If you've never done a food cleanse, I'm guessing you don't live in L.A. If you do, chances are you've tried the Master Cleanse a time or two in years past, flirted with juice cleanse in the last year, and are curious about doing an organic raw cleanse. I went on a cleanse kick myself this spring — finishing out the season with a 21-day dealio called the Fresh Start Cleanse. Cleanse-curious and don't know where to start? Read on!

The Fresh Start Cleanse is organized by Rainbeau Mars, a former yoga ambassador for Adidas who's now a holistic nutrition advocate, spokesperson for Nutiva, and the inventor of ra'Yoka — a yoga-meets-martial-arts practice (Ecostiletto has a five-part interview with Rainbeau, if you want to find out more about her). Once every few months, Rainbeau offers her Fresh Start Cleanse — a three-week whole foods program intended to get both cleanse newbies and veterans ready for the next season.

Before you freak out about drinking nothing but juice for 21 days, relax. Each week of the Fresh Start Cleanse comes with its own menu. And before you freak out about never getting to eat meat or sugar again, relax. A cleanse, unlike a diet plan, is meant only to last a defined period of time to let your body recharge. So even though the Fresh Start Cleanse is an all vegan one, Rainbeau herself revealed she's a dairy eater at non-cleanse times.

The first seven days, cleansers stick to a clean vegan diet — cutting out animal products as well as refined flours, sugar and processed foods in general. The next seven days, raw food is the only thing on the menu. The last seven's the toughest part — when cleansers only imbibe blended, liquified foods like soups, smoothies and juices. The idea is that by the end of the 21 days, you'll have rid yourself of the environmental toxins and extra pounds from your bad eating and living habits — and reset your taste buds for healthier eating habits in the months to come.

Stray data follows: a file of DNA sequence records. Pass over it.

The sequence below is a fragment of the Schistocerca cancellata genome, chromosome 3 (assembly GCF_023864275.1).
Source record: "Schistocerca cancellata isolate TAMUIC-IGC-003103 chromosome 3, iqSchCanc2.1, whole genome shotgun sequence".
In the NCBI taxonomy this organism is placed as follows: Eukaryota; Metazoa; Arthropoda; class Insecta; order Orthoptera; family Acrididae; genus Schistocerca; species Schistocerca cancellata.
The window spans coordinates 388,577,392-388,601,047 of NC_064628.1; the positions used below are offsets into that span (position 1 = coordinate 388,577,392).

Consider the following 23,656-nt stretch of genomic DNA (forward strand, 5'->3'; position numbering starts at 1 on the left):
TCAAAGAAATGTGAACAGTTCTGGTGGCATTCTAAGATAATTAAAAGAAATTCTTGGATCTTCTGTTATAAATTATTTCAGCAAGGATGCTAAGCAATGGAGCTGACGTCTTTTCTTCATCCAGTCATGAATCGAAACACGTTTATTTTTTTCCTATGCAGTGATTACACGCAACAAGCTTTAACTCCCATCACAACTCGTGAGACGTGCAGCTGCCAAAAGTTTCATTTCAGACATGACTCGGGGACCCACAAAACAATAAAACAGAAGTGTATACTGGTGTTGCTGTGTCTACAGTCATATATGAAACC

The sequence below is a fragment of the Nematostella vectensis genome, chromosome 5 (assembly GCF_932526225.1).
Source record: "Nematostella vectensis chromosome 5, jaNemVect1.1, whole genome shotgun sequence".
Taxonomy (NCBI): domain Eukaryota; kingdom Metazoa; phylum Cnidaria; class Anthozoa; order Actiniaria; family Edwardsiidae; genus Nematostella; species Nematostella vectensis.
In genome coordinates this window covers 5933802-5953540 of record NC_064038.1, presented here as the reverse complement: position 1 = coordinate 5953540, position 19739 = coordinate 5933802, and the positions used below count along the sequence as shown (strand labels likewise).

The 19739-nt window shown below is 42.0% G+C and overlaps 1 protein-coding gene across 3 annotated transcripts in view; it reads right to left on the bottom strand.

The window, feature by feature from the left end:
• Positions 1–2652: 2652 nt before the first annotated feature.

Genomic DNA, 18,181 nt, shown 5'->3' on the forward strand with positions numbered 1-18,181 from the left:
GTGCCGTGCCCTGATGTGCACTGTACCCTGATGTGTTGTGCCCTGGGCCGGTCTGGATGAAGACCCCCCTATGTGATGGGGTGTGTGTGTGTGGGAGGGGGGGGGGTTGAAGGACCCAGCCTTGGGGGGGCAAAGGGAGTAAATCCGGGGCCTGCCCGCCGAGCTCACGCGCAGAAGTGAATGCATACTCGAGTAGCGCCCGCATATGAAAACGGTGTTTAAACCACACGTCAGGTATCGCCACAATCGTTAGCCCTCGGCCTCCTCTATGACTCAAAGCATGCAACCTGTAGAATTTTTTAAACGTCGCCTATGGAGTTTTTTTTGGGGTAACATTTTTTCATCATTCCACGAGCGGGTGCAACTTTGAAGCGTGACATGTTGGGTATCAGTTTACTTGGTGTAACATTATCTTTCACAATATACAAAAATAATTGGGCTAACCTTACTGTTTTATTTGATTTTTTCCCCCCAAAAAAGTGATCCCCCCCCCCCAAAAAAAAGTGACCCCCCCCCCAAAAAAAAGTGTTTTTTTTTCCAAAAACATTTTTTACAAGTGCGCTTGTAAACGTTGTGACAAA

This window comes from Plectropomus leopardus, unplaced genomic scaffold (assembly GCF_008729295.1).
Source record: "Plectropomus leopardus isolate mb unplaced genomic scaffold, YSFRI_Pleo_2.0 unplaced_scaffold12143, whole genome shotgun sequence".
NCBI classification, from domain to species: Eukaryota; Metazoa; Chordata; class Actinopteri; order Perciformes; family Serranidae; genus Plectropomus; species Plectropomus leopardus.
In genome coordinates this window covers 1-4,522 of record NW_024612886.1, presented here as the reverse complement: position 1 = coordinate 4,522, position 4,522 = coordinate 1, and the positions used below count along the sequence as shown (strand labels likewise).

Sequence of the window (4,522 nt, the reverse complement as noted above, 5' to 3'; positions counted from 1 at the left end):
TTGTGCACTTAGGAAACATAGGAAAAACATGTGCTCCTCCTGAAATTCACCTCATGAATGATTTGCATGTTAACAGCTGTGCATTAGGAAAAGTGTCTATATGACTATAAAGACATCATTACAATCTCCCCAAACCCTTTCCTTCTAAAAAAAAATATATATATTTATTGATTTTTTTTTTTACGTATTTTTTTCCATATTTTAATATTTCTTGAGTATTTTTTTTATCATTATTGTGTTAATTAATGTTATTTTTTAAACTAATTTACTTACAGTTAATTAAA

Sure, you could just try eating this way on your own for 21 days. But if you sign up for the cleanse — at a cost of $100 — you get to cleanse in company, with expert support. At the start of each week, you get to participate in a conference call that educates you and gets you excited about the week ahead — and receive an email with more educational info, some recipes, and a sample meal plan. Then each day, Fresh Start Cleanse promises to send an email with a recipe, a tip (for eco-friendly, happier living), and a ra'Yoka pose — to keep you on track. And cleansers are put on a collective email list, so they can communicate with and encourage each other, sharing tips and recipes and asking any questions that come up to Rainbeau or others in the group.

How'd it go for me? Week 1 was easy, since I already eat mostly vegan anyway. But something about the fact that I was on a cleanse made me want to push the rules to their limits — which means I ended up eating more, and eating out a lot, enjoying the many vegan restaurants in Los Angeles.

Week 2 was tougher, but I made it easier by ordering The Box — a half week or so worth of prepared raw foods — from Rawvolution, a local raw food restaurant. Unfortunately, with cooked starches — even brown rice! — completely cut out of my diet, I ended up eating a lot of fruit and nuts — which not only kept me from dropping any weight but also kept my energy levels fluctuating too wildly with the extra sugars. I really felt I needed more protein, but also felt weird about getting brown rice or hemp protein powders, as those processed ingredients seemed out of alignment with the unprocessed ideals of the cleanse.

Then came Week 3 — which I only did partially, because I had a business trip to visit Ford in Dearborn, Mich., that week. I drank my meals and snacks the four days I was in town though, and dealt with the same too-much-fruit-sugars problem as I'd had in the second week.